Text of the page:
Similarly, a child has no right to sue for the death of a stepparent who has not legally adopted the child.  But, they do continue to maintain a right to sue for the death of a parent, even if their parents are legally divorced.

 

References:

Emory Univ. v. Dorsey, 207 Ga. App. 808, 808–09, 429 S.E.2d 307, 308 (1993)

Eig v. Savage, 177 Ga.App. 514, 339 S.E.2d 752 (1986)

Johnson v. Parrish, 159 Ga. App. 613, 613, 284 S.E.2d 111, 112–13 (1981)

Limbaugh v. Woodall, 121 Ga. App. 638, 639, 175 S.E.2d 135, 136 (1970)

Marshall v. Macon Sash Door & Lumber Co., 103 Ga. 725, 30 S.E. 571, 572 (1898)

Weems v. Saul, 52 Ga. App. 470, 183 S.E. 661, 661–62 (1936)

Avery v. S. Ry. Co., 44 Ga. App. 613, 162 S.E. 648, 649–50 (1931)

U. S. Fid. & Guar. Co. v. Dunbar, 112 Ga. App. 102, 109, 143 S.E.2d 663, 669 (1965)

St. Paul Fire & Marine Ins. Co. v. Miniweather, 119 Ga. App. 617, 617, 168 S.E.2d 341, 342 (1969)

 

(Back to Top)

7)  Are grandchildren allowed to bring a wrongful death claim if there are no surviving spouses, children, or parents?

 

No, grandchildren are not among the class of plaintiffs authorized by Georgia’s wrongful death statutes. 

 

So, grandchildren have no right to bring a wrongful death claim.  if there are no surviving spouses, children, or parents, then only the estate administrator has standing to bring the wrongful death claim.

 

References:

O.C.G.A. § 51-4-2(a)

O.C.G.A. § 19-7-1(c)(1)

O.C.G.A. § 51-4-4

O.C.G.A. § 51-4-5(a)

Tolbert v. Maner, 271 Ga. 207, 209, 518 S.E.2d 423, 425–26 (1999)

 

(Back to Top)

8)  Can a wrongful death claim be pursued for an unborn fetus?

 

A wrongful death claim can be pursued for the death of an unborn fetus, but only if the unborn child had a “detectable human heartbeat” at the time of the death.

 

References:

O.C.G.A. § 19-7-1(c)(1)

O.C.G.A. § 1-2-1

(Back to Top)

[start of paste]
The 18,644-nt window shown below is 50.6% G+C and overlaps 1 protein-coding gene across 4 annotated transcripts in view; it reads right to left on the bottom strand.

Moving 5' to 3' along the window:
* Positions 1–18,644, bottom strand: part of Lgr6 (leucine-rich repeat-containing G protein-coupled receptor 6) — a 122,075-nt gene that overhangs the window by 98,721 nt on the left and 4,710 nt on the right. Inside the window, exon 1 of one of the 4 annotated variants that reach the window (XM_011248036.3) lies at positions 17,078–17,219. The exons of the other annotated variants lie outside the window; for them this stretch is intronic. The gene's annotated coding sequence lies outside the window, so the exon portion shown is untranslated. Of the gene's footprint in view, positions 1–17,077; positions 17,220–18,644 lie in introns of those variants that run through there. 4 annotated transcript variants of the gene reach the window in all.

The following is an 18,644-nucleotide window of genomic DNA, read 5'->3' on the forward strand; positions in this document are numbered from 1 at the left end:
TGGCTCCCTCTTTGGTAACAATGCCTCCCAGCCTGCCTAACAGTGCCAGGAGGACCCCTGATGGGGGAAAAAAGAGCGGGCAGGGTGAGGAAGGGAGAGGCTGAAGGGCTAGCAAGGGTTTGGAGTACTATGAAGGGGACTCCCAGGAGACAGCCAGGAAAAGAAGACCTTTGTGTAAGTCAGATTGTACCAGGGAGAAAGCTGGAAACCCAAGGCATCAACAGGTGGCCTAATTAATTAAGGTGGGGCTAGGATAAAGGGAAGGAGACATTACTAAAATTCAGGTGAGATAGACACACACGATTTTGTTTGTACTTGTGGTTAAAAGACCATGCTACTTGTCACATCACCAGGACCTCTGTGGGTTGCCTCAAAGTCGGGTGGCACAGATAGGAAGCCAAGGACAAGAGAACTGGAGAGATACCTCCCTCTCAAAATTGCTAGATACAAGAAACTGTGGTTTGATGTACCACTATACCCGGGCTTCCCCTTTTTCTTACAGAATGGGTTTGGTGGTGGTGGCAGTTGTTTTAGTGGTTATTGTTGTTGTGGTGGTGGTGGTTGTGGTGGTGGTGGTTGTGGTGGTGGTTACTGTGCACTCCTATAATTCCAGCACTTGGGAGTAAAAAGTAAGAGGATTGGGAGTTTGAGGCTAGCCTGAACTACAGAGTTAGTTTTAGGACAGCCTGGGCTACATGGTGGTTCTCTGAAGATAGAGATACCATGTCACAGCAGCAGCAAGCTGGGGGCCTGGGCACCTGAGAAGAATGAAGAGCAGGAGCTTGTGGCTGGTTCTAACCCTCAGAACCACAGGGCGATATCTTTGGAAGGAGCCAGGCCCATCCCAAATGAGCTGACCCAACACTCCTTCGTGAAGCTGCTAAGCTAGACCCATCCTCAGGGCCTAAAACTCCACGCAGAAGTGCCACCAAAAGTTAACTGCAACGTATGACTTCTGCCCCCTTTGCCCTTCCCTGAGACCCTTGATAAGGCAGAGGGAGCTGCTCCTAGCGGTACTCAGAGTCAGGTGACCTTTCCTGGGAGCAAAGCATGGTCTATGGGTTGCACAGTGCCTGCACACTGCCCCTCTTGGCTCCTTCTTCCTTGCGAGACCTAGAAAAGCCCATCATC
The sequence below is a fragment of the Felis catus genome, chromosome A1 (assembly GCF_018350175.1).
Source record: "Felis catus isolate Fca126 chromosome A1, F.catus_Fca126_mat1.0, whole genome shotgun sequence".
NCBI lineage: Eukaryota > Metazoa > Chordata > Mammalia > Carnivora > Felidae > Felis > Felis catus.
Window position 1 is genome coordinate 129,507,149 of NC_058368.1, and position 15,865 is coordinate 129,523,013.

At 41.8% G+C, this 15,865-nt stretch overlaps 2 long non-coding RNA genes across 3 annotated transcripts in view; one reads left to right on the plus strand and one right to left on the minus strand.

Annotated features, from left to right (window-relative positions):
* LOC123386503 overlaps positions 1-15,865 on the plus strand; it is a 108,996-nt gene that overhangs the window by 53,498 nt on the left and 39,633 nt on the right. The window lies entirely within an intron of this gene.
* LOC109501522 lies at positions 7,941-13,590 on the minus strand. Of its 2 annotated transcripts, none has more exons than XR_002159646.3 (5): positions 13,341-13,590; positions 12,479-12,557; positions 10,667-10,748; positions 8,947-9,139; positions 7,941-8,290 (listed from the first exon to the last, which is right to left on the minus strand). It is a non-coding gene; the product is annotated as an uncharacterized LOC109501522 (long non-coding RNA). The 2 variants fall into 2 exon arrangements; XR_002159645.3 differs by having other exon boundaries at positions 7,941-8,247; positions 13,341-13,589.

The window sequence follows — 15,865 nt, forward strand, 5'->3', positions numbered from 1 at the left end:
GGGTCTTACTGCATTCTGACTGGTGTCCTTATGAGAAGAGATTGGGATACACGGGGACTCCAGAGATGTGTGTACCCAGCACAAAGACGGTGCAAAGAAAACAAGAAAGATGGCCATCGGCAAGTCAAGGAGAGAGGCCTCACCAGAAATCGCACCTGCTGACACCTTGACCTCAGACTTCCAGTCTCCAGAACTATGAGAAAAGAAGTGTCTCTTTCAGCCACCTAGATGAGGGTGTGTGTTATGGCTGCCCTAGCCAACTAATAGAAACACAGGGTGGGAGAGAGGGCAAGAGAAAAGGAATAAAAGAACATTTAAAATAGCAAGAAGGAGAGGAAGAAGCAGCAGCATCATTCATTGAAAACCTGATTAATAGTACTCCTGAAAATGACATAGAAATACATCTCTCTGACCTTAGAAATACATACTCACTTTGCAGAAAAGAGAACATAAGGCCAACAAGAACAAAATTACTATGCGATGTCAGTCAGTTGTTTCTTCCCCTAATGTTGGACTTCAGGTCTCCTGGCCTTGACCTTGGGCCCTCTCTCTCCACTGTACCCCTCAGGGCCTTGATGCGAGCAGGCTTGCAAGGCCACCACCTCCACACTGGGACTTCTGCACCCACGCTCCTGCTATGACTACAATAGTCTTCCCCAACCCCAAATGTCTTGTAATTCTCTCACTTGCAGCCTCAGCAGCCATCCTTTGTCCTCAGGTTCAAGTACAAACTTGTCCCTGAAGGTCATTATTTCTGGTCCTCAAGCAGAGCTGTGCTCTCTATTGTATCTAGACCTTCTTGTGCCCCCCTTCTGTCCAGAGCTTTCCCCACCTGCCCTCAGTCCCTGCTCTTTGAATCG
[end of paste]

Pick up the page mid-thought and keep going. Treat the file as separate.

9)  Can one parent pursue a wrongful death claim without the participation of the other parent?

 

If the decedent has no surviving spouse or children, then any of the decedent’s parents can pursue a wrongful death claim.

 

The right to the wrongful death claim belongs to each parent, even if they are divorced.

 

This also means that one parent can be estranged from their decedent child, but still have standing to sue for wrongful death.  Or, the child can be born out of wedlock and the parent still have rights to sue.

 

However, the court can terminate the parental rights strictly for wrongful death claim purposes if the court finds that parents have acted in a way to terminate the parent-child relationship as defined by the statute (i.e. adoption, abandonment, cruel treatment, etc.).

 

References:

O.C.G.A. § 19-7-1

Blanton v. Moshev, 262 Ga. 254, 255, 416 S.E.2d 506, 507 (1992)

City of Fairburn v. Clanton, 102 Ga. App. 556, 558, 117 S.E.2d 197, 198–99 (1960)

Belluso v. Tant, 258 Ga. App. 453, 455, 574 S.E.2d 595, 598 (2002)

 

(Back to Top)

10)  If a beneficiary’s contributory negligence caused the decedent’s death, is the wrongful death claim barred as to the remaining beneficiaries?

 

One beneficiary’s wrongful conduct does not prevent the remaining beneficiaries from pursuing and recovering wrongful death claims.

 

For instance, if one spouse murders or causes the death of the other spouse, the surviving children have standing to sue the surviving spouse/parent for wrongful death.

 

Or if one of the children’s negligence or wrongful conduct contributes to the death of the parents, the surviving children and/or parents would still have standing to sue for wrongful death.

 

References:

Carringer v. Rodgers, 276 Ga. 359, 364–65, 578 S.E.2d 841, 844–45 (2003)

Happy Valley Farms v. Wilson, 192 Ga. 830, 838–39, 16 S.E.2d 720, 725 (1941)  

McIver v. Oliver, 353 Ga. App. 106, 108–09, 836 S.E.2d 535, 537–38 (2019), reconsideration denied (Nov. 12, 2019)

Belluso v. Tant, 258 Ga. App. 453, 455, 574 S.E.2d 595, 597–98 (2002)

Lynn v. Wagstaff Motor Co., 126 Ga. App. 516, 518–19, 191 S.E.2d 324, 326 (1972)

Davis v. Cox, 131 Ga. App. 611, 613–14, 206 S.E.2d 655, 657 (1974)

(Back to Top)

11)  Can interspousal immunity shield one spouse from being sued for causing the death of the other spouse?

 

Georgia’s Supreme Court has expressly held that interspousal immunity is unconstitutional as applied to wrongful death claims because it arbitrarily distinguishes between classes of wrongful death claimants.

 

This is a long way of saying that interspousal immunity does not necessarily apply to wrongful death claims because the policy reasons for interspousal immunity no longer apply.

 

References:

Jones v. Jones, 259 Ga. 49, 49, 376 S.E.2d 674, 675–76 (1989)

 

(Back to Top)

FREE CASE
EVALUATION

Thanks for submitting!